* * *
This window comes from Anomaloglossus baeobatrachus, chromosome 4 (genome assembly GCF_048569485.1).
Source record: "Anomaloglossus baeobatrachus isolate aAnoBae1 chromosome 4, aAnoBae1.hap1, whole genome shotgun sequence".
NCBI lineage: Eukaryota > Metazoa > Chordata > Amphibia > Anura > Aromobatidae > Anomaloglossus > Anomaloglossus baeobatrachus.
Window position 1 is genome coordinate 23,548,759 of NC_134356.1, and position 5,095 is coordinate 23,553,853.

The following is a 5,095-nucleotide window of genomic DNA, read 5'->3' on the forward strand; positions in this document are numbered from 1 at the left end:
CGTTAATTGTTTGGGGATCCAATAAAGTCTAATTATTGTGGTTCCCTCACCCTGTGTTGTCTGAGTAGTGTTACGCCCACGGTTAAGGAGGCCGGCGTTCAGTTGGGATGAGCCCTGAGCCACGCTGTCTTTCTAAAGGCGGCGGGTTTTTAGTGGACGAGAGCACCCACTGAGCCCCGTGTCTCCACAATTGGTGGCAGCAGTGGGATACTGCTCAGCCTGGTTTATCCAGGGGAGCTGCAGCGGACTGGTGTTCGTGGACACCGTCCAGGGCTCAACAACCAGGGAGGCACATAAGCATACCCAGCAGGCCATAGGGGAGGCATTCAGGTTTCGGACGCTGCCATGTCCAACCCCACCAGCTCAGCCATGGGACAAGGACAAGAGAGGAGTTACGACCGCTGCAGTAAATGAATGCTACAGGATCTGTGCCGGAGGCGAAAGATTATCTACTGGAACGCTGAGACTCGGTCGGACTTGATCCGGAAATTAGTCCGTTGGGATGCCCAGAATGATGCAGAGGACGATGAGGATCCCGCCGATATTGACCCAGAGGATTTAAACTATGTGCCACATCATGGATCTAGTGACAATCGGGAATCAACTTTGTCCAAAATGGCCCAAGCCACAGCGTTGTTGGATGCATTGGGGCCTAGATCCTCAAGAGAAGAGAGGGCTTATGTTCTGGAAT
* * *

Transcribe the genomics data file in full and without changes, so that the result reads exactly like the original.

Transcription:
This window comes from Anomaloglossus baeobatrachus, chromosome 4 (genome assembly GCF_048569485.1).
Source record: "Anomaloglossus baeobatrachus isolate aAnoBae1 chromosome 4, aAnoBae1.hap1, whole genome shotgun sequence".
NCBI lineage: Eukaryota > Metazoa > Chordata > Amphibia > Anura > Aromobatidae > Anomaloglossus > Anomaloglossus baeobatrachus.
Window position 1 is genome coordinate 23,548,759 of NC_134356.1, and position 5,095 is coordinate 23,553,853.

The following is a 5,095-nucleotide window of genomic DNA, read 5'->3' on the forward strand; positions in this document are numbered from 1 at the left end:
CGTTAATTGTTTGGGGATCCAATAAAGTCTAATTATTGTGGTTCCCTCACCCTGTGTTGTCTGAGTAGTGTTACGCCCACGGTTAAGGAGGCCGGCGTTCAGTTGGGATGAGCCCTGAGCCACGCTGTCTTTCTAAAGGCGGCGGGTTTTTAGTGGACGAGAGCACCCACTGAGCCCCGTGTCTCCACAATTGGTGGCAGCAGTGGGATACTGCTCAGCCTGGTTTATCCAGGGGAGCTGCAGCGGACTGGTGTTCGTGGACACCGTCCAGGGCTCAACAACCAGGGAGGCACATAAGCATACCCAGCAGGCCATAGGGGAGGCATTCAGGTTTCGGACGCTGCCATGTCCAACCCCACCAGCTCAGCCATGGGACAAGGACAAGAGAGGAGTTACGACCGCTGCAGTAAATGAATGCTACAGGATCTGTGCCGGAGGCGAAAGATTATCTACTGGAACGCTGAGACTCGGTCGGACTTGATCCGGAAATTAGTCCGTTGGGATGCCCAGAATGATGCAGAGGACGATGAGGATCCCGCCGATATTGACCCAGAGGATTTAAACTATGTGCCACATCATGGATCTAGTGACAATCGGGAATCAACTTTGTCCAAAATGGCCCAAGCCACAGCGTTGTTGGATGCATTGGGGCCTAGATCCTCAAGAGAAGAGAGGGCTTATGTTCTGGAAT